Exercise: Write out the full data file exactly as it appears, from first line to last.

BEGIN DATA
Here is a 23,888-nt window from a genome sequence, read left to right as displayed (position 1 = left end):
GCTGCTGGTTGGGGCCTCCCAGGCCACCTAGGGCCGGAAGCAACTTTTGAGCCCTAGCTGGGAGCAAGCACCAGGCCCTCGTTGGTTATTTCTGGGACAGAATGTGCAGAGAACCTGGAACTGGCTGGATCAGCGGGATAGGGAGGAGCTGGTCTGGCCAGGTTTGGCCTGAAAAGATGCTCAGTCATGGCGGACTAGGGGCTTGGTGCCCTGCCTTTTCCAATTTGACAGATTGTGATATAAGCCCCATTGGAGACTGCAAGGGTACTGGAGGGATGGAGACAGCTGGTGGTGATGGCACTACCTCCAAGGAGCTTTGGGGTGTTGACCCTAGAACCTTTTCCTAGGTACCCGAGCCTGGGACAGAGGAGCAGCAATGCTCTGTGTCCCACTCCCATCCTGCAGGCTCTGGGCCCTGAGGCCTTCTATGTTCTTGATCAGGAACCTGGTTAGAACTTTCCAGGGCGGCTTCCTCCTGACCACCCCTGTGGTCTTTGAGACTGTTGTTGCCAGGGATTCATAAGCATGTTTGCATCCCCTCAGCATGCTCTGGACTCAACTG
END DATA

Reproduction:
Here is a 23,888-nt window from a genome sequence, read left to right as displayed (position 1 = left end):
GCTGCTGGTTGGGGCCTCCCAGGCCACCTAGGGCCGGAAGCAACTTTTGAGCCCTAGCTGGGAGCAAGCACCAGGCCCTCGTTGGTTATTTCTGGGACAGAATGTGCAGAGAACCTGGAACTGGCTGGATCAGCGGGATAGGGAGGAGCTGGTCTGGCCAGGTTTGGCCTGAAAAGATGCTCAGTCATGGCGGACTAGGGGCTTGGTGCCCTGCCTTTTCCAATTTGACAGATTGTGATATAAGCCCCATTGGAGACTGCAAGGGTACTGGAGGGATGGAGACAGCTGGTGGTGATGGCACTACCTCCAAGGAGCTTTGGGGTGTTGACCCTAGAACCTTTTCCTAGGTACCCGAGCCTGGGACAGAGGAGCAGCAATGCTCTGTGTCCCACTCCCATCCTGCAGGCTCTGGGCCCTGAGGCCTTCTATGTTCTTGATCAGGAACCTGGTTAGAACTTTCCAGGGCGGCTTCCTCCTGACCACCCCTGTGGTCTTTGAGACTGTTGTTGCCAGGGATTCATAAGCATGTTTGCATCCCCTCAGCATGCTCTGGACTCAACTG